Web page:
Last revised by Andrew Murphy on 2 Apr 2020

k-space is an abstract concept and refers to a data matrix containing the raw MRI data. This data is subjected to mathematical function or formula called a transform to generate the final image. A discrete Fourier or fast Fourier transform 1-3 is generally used though other transforms such as the Hartley 4 can also work.


A single slice corresponds to a k-space plane acquired in real-time. Each point on the k-space contains specific frequency, phase (x,y coordinates) and signal intensity information (brightness). Inverse FT is applied after k-space acquisition to derive the final image. Each pixel in the resultant image is the weighted sum of all the individual points in the k-space. Hence, disruption of any point in the k-space translates into some form of final image distortion, determined by the frequency- and phase-related data stored in that particular point.  In general:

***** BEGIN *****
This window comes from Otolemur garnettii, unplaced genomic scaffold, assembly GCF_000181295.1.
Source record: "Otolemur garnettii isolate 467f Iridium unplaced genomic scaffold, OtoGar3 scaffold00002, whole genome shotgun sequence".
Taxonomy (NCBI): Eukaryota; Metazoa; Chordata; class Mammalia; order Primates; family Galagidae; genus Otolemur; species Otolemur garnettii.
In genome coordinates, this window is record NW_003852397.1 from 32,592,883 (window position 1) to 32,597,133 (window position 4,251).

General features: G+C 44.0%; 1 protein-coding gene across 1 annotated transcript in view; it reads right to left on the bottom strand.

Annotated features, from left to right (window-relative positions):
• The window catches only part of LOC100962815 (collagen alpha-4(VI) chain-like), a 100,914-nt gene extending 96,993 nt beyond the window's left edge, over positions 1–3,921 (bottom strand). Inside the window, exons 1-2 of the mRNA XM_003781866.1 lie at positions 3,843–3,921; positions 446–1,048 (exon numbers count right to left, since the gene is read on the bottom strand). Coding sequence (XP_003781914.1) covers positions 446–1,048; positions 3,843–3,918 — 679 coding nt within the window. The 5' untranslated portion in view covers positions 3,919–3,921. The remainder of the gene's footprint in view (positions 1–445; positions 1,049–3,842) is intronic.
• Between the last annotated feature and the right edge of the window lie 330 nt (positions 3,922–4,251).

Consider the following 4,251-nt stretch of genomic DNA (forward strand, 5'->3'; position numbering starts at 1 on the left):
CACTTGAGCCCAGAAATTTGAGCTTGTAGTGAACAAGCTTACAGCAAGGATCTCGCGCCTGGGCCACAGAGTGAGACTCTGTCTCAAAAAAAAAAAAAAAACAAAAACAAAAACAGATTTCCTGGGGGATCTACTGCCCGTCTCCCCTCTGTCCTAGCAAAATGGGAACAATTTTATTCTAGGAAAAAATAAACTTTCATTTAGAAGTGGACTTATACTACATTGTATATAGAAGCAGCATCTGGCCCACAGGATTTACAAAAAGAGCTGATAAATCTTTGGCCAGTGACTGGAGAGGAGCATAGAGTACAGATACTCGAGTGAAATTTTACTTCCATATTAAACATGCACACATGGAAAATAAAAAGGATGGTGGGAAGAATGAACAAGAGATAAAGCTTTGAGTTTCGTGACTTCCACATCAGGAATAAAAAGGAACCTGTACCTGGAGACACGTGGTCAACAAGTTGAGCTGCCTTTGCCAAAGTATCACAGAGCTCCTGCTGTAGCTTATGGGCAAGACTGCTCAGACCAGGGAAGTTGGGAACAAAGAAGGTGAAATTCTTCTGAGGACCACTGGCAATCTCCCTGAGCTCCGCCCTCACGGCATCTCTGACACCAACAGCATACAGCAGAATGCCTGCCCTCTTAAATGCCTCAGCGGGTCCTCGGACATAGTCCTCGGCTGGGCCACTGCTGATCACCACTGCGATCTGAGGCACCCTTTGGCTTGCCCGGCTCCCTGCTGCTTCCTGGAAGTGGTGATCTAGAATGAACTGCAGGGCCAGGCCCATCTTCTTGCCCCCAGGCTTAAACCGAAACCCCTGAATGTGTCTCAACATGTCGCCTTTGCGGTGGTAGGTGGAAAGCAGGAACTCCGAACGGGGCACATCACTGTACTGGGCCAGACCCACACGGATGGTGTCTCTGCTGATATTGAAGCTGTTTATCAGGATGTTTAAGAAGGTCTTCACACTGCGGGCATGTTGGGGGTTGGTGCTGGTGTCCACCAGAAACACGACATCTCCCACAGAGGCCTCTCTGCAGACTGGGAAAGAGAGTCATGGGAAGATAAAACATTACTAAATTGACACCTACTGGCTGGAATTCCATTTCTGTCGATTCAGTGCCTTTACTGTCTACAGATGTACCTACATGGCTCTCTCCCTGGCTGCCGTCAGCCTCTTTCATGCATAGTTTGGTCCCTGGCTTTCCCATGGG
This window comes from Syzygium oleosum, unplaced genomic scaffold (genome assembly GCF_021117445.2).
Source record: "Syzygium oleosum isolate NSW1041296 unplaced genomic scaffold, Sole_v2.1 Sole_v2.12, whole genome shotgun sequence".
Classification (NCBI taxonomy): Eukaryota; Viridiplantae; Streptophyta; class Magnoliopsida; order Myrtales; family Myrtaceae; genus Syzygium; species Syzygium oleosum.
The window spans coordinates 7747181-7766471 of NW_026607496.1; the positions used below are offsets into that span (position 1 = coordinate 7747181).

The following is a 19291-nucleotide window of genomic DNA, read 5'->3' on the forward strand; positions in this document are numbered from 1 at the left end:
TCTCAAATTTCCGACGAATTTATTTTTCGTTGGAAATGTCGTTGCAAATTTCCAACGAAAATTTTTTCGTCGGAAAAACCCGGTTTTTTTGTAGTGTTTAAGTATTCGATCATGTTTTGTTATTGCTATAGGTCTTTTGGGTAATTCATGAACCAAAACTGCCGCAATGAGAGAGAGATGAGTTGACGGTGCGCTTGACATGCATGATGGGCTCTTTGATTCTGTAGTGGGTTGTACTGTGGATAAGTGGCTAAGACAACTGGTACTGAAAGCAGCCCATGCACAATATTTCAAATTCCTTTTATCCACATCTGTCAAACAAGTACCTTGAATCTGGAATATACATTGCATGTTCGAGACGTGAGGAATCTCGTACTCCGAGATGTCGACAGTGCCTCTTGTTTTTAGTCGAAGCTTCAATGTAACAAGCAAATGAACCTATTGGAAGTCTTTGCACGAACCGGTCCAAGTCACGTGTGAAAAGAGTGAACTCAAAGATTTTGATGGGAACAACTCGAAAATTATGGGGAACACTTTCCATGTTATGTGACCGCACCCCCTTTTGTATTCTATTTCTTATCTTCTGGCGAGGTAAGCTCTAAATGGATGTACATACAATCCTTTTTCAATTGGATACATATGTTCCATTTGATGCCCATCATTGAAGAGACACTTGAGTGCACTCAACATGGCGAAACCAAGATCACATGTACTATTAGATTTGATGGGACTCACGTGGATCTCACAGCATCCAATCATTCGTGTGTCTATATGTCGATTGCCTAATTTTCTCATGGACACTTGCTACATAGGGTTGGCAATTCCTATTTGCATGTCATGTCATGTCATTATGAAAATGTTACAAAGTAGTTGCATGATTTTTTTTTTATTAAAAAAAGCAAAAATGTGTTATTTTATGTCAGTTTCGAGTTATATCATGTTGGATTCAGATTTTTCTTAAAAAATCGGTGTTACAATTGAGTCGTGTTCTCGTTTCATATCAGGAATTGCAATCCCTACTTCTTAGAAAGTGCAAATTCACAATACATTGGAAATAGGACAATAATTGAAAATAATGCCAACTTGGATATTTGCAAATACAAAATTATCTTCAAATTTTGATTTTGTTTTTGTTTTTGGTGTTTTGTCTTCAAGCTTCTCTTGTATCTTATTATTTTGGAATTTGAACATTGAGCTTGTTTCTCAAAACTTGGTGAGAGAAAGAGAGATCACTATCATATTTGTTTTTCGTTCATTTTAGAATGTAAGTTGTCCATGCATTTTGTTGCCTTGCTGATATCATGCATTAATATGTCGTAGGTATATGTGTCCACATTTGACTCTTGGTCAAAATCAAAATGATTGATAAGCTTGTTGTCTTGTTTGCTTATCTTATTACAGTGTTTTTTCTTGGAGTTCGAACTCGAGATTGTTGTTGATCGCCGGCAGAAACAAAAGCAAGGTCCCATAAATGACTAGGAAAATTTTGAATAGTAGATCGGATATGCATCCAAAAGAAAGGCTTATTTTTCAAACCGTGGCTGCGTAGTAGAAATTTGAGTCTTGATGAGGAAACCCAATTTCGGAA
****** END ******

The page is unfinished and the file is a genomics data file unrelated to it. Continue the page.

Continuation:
• central regions of the k-space encode contrast information
  • peripheral regions of the k-space encode spatial resolution


Knowledge of the k-space is essential as it relates to different techniques of image acquisition and explains several MRI artifacts.

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